The U.K. produces roughly nine million tonnes of straw annually as an agricultural by-product, says Agile’s business development director, Finlay White: “Nine million tonnes is enough to build 436,000 three-bedroom detached houses, insulated with straw.”

       Agile is currently planning to insulate 115 properties this year, a mix of residential, commercial and educational buildings. “We’re looking to more than double, if not treble, that capacity,” says Mr. White.

       Consumers may be hesitant about buying a home built with lots of straw in the walls, suggests Richard Fitton, an expert in building physics at the University of Salford. There could be concerns about rodents nesting in the material, or problems with the straw becoming damp and mouldy – all issues dismissed by Ms. Jones and other proponents, who argue that these are not common, or insurmountable, problems.

       However, insurers might take a different view, and increase premiums for people whose homes are built using less common materials or methods of construction. “Insurers will want to be confident about how resilient these building materials are, and how they might react in a fire, storm, flood, or to extreme temperatures, damp and subsidence,” says Louise Clark, general insurance policy adviser at the Association of British Insurers. Professor Fitton says that, from a personal point of view, building with natural materials is desirable, though he adds, “Do I see the mass house-builders taking it on tomorrow? No, I probably don’t.”

      Others insist straw’s potential is as yet unfulfilled. Pete Walker at the University of Bath, who has worked with ModCell in the past, says that straw is an “untapped resource” in the construction industry. His own research suggests that straw does not present a significant fire risk and he points out that newer, panel-style systems featuring the material could be attractive to developers looking to reduce their environmental impact.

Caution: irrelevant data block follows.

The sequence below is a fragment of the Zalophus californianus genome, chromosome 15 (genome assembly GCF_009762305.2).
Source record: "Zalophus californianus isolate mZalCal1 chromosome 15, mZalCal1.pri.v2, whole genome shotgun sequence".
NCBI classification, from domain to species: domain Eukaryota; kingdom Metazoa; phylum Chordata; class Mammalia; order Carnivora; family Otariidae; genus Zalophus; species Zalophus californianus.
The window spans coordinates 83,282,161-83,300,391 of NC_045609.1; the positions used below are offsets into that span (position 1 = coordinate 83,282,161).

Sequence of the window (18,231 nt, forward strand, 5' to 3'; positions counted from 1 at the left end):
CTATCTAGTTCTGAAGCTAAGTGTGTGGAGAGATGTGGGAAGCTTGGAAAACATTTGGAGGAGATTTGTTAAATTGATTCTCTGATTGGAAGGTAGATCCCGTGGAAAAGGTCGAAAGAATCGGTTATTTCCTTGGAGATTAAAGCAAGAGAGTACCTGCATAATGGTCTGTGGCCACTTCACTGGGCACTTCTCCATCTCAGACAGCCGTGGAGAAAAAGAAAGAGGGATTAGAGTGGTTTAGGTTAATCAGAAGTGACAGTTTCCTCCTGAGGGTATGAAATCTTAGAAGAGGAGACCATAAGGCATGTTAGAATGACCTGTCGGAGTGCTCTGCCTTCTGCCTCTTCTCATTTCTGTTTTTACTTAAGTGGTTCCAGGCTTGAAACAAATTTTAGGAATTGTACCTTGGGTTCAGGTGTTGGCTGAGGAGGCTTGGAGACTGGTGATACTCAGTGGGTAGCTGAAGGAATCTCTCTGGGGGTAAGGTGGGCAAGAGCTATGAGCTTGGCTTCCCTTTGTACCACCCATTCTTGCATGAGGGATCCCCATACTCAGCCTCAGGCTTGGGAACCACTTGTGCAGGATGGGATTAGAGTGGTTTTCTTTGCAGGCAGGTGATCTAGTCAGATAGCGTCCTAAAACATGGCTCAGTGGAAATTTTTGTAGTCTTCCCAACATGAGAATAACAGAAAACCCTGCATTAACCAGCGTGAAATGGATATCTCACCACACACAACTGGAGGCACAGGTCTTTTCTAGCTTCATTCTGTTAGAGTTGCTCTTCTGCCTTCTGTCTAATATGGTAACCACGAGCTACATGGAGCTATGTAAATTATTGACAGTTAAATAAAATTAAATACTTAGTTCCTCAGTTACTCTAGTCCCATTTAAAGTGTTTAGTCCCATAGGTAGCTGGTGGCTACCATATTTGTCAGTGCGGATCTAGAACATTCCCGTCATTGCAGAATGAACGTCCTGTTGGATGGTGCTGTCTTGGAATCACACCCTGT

Straw sequesters around 1.5 kilograms of CO2 for every kilogram used, though this will vary depending on how far the material has been transported, among other factors. Because a large number of panels can be moved on a single truck from EcoCocon’s facilities in Central Europe, Ms. Jones says the carbon savings achievable are still good. Furthermore, she adds that the U.K. risks being left behind in the move towards more eco-friendly construction if the country does not embrace natural materials in a bigger way. France, for example, is building hundreds of homes every year using straw.

“They are now at least 10 years ahead of us,” says Ms. Jones, who argues that a lack of skills training is hampering progress in the UK. “It’s diabolical here, it really is.”

       The regular news about our inability to address climate change, and our disposition to look for THE solution, which means we do nothing, rather than implementing incremental solutions, is reassuringly offset by initiatives like using straw for insulation in new houses.

       May the “little” people with good ideas flourish. They might contribute more to mitigating climate change than the political “hot air” of just talking about it.